Agrobacterium-mediated transformation of the wild orchid Cattleya maxima Lindl

Augusta Yadira Cueva-Agila, Rino Cella


Protocorms are unique anatomical structures; they are akin to rhizoids and are formed by young orchid seedlings under physiological conditions. Explanted orchid tissues produce similar structures called protocorm-like bodies (PLBs) when exposed to appropriate in vitro growing conditions. Both the propagative nature of PLBs and the easiness by which they can be generated, make these structures an attractive alternative to seed-mediated production for growing large numbers of plants. To increase somatic embryogenesis and optimize the procedure, PLBs of Cattleya maxima were transformed using the Agrobacterium tumefaciens method. The T-DNA carried a Hygromycin-resistance gene, a visible marker (GFP5-GUSA) and a rice gene encoding the Somatic Embryogenesis Receptor Kinase, deemed to be important for somatic embryogenesis. Treated PLBs generated somatic embryos developing Hygromycin-resistant plantlets. The insertion of T-DNA was confirmed by PCR, and GFP expression was observed using a fluorescent stereomicroscope. Transformed Cattleya maxima PLBs were more efficient in forming somatic embryos (60-80%) than untransformed controls (45-57%), and this contrast was maximized in hormone-free, Murashige and Skoog (MS) medium (80% of the transformed plants compared to 57% of the untransformed ones). This finding supports the notion that SERK plays an important role in Orchid embryogenesis.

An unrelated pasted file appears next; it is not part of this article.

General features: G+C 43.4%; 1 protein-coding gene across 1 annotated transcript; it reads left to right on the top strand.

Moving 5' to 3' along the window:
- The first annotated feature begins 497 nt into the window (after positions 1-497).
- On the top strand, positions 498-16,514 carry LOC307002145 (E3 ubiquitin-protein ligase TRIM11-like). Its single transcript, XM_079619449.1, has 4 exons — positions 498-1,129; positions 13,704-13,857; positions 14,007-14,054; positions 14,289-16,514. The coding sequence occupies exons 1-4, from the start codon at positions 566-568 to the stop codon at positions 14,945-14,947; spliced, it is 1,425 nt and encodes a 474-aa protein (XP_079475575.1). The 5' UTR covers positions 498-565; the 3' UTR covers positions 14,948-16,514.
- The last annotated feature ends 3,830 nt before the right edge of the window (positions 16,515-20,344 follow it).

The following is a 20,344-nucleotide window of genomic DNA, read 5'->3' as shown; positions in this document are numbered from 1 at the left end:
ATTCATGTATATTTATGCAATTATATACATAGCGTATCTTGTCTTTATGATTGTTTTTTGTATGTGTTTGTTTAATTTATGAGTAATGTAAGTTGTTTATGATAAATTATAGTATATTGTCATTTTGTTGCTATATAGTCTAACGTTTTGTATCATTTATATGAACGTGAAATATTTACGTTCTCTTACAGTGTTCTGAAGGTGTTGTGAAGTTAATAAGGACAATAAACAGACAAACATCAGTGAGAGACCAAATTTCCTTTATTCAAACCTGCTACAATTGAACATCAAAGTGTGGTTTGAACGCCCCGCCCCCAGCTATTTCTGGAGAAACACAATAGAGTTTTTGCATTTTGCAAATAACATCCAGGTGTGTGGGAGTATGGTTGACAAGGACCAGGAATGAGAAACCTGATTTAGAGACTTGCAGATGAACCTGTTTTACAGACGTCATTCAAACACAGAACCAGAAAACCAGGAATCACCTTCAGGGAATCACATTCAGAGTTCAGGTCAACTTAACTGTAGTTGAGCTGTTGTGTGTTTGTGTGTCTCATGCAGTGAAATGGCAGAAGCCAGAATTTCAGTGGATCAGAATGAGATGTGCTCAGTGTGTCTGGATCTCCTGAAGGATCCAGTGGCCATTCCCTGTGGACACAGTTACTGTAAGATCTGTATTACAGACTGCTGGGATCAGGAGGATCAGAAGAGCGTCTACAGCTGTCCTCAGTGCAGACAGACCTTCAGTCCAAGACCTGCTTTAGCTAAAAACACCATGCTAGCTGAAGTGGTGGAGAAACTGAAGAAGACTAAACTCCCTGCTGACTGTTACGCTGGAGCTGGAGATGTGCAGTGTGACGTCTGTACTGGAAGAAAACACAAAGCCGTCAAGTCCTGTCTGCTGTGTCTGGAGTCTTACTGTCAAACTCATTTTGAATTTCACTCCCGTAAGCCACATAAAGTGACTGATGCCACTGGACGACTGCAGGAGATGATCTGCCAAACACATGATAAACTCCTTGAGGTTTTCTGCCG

Protocorm-Like-Bodies;Transformation;Orchids;pCAMBIA; SERK; Agrobacteriumtumefaciens

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